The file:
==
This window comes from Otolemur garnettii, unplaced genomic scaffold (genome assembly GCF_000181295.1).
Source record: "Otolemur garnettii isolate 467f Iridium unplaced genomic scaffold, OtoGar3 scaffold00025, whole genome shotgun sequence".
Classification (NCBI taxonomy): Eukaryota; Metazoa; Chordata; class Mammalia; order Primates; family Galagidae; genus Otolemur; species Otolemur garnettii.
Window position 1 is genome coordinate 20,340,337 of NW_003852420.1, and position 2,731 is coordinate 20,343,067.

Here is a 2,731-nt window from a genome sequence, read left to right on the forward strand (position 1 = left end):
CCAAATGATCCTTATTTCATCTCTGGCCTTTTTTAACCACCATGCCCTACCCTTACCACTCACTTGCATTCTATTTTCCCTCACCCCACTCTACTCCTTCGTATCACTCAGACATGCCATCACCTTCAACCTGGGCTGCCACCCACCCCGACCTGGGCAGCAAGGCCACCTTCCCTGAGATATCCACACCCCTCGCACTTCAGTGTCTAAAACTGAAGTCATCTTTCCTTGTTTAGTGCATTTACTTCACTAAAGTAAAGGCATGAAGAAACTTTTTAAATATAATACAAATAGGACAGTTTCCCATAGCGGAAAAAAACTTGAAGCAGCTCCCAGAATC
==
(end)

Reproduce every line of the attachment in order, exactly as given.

This window comes from Otolemur garnettii, unplaced genomic scaffold (genome assembly GCF_000181295.1).
Source record: "Otolemur garnettii isolate 467f Iridium unplaced genomic scaffold, OtoGar3 scaffold00025, whole genome shotgun sequence".
Classification (NCBI taxonomy): Eukaryota; Metazoa; Chordata; class Mammalia; order Primates; family Galagidae; genus Otolemur; species Otolemur garnettii.
Window position 1 is genome coordinate 20,340,337 of NW_003852420.1, and position 2,731 is coordinate 20,343,067.

Here is a 2,731-nt window from a genome sequence, read left to right on the forward strand (position 1 = left end):
CCAAATGATCCTTATTTCATCTCTGGCCTTTTTTAACCACCATGCCCTACCCTTACCACTCACTTGCATTCTATTTTCCCTCACCCCACTCTACTCCTTCGTATCACTCAGACATGCCATCACCTTCAACCTGGGCTGCCACCCACCCCGACCTGGGCAGCAAGGCCACCTTCCCTGAGATATCCACACCCCTCGCACTTCAGTGTCTAAAACTGAAGTCATCTTTCCTTGTTTAGTGCATTTACTTCACTAAAGTAAAGGCATGAAGAAACTTTTTAAATATAATACAAATAGGACAGTTTCCCATAGCGGAAAAAAACTTGAAGCAGCTCCCAGAATC